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Successful Surgical Management of Radial Artery Pseudo Aneurysm Following Trans-radial Coronary Artery Intervention: Report of Two Cases | OMICS International
ISSN: 2329-9517
Journal of Cardiovascular Diseases & Diagnosis
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Successful Surgical Management of Radial Artery Pseudo Aneurysm Following Trans-radial Coronary Artery Intervention: Report of Two Cases

Gauranga Majumdar1*, Surendra Agarwal1, Shantanu Pande1, Bipin Chandra1 and Aditya Kapoor2

1Department of Cardiovascular and Thoracic Surgery, Sanjay Gandhi Post Graduate Institute of Medical Sciences, India

2Department of Cardiology, Sanjay Gandhi Post Graduate Institute of Medical Sciences, India

*Corresponding Author:
Gauranga Majumdar
Additional Professor, Department of Cardiovascular and Thoracic Surgery
Sanjay Gandhi Post Graduate Institute of Medical Sciences, India
Tel: +919415005757
Fax: +919415005757
E-mail: [email protected]

Received March 06, 2016; Accepted April 28, 2016; Published May 09, 2016

Citation: Majumdar G, Agarwal S, Pande S, ChandraB, Kapoor A (2016) Successful Surgical Management of Radial Artery Pseudo Aneurysm Following Trans-radial Coronary Artery Intervention: Report of Two Cases. J Cardiovasc Dis Diagn S1:001. doi:10.4172/2329-9517.S1-001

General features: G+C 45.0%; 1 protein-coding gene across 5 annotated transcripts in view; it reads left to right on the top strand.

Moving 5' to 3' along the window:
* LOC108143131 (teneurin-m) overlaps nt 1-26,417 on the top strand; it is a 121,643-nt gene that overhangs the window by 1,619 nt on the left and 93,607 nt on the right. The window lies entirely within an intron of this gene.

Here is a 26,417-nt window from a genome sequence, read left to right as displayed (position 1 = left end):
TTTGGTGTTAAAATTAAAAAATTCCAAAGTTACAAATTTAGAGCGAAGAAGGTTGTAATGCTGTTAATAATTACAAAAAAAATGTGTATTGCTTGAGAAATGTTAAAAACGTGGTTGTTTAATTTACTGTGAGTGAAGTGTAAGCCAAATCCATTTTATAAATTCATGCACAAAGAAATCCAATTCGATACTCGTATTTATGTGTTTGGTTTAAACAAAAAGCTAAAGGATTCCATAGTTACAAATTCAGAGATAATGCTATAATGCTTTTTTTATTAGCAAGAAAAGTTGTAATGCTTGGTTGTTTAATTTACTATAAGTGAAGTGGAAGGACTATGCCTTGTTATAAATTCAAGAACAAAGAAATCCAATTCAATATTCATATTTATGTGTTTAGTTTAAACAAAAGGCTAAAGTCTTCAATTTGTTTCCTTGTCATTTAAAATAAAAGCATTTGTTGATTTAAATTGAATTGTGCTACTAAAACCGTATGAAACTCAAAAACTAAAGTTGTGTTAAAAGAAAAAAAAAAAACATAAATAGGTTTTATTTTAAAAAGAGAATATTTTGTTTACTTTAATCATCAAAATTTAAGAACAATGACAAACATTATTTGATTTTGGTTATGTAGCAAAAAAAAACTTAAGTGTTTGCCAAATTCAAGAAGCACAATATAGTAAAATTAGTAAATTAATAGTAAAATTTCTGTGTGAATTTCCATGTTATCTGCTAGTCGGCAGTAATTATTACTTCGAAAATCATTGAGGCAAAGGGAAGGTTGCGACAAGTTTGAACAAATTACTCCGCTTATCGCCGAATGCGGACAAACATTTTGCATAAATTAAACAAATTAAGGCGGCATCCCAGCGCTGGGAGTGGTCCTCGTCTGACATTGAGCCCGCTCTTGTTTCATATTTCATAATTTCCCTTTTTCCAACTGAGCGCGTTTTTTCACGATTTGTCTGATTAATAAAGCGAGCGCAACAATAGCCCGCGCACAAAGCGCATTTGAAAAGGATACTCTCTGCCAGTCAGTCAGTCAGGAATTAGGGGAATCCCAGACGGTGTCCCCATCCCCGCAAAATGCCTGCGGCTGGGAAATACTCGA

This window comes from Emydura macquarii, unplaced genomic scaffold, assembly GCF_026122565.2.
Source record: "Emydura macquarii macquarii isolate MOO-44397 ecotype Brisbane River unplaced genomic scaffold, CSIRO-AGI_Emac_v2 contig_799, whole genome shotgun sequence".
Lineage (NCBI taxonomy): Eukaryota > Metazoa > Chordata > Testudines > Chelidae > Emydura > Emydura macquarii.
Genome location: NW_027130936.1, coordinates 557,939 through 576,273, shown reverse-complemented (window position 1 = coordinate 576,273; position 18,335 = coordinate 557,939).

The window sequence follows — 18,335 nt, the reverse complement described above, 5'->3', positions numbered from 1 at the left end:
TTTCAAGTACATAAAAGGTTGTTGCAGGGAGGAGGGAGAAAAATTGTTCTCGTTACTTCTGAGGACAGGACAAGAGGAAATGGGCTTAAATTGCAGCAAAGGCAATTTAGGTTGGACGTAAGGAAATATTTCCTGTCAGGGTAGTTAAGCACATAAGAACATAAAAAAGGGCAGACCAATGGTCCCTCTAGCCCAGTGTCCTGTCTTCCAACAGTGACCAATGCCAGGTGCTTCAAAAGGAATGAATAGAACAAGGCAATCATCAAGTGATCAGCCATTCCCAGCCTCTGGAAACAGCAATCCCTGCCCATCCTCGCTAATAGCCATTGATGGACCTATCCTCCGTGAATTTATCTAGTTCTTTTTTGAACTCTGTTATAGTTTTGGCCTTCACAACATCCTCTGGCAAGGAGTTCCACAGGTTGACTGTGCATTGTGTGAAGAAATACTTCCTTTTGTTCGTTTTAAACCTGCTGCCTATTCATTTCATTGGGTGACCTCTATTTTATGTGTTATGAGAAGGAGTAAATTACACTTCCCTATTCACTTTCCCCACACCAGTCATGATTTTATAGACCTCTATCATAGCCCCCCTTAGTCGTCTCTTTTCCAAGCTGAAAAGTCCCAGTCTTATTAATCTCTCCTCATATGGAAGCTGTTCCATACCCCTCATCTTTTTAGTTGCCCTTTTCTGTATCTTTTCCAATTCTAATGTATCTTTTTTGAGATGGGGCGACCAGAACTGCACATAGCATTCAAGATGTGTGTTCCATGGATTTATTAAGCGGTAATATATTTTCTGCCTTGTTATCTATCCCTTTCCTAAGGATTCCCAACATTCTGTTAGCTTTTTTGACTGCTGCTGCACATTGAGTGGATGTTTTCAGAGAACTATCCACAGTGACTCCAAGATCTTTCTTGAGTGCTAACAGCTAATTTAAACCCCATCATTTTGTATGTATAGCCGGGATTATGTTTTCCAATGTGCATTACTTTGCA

Copyright: © 2016 Majumdar G, et al. This is an open-access article distributed under the terms of the Creative Commons Attribution License, which permits unrestricted use, distribution, and reproduction in any medium, provided the original author and source are credited.

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Abstract

Radial artery is now increasingly used as vascular access site for diagnostic and therapeutic procedures in cardiology practice. Though successful, it may be associated with vascular complications necessitating intervention. We report two cases of radial artery pseudo aneurysm one each arising out of diagnostic and therapeutic cardiac intervention. Though rare, successful management of such a complication is easier with radial artery as vascular access site as compared to femoral artery that is conventionally used access site for cardiac intervention procedures.

Keywords

Pseudo aneurysm; vascular injury; Coronary angiography; Percutaneous coronary artery angioplasty

Introduction

In recent times radial artery has emerged as the vascular access site for cardiac procedures [1]. This approach scores over the conventionally used femoral artery access on account of early mobilization and ease of procedure for the patient [2]. Though the incidence of blockage of the radial artery when used as vascular access is high, more serious complications like pseudo aneurysm are rare [3]. We report two cases of pseudo aneurysm formation after use of right radial artery as access to perform angiography in one case and coronary artery stenting in the other.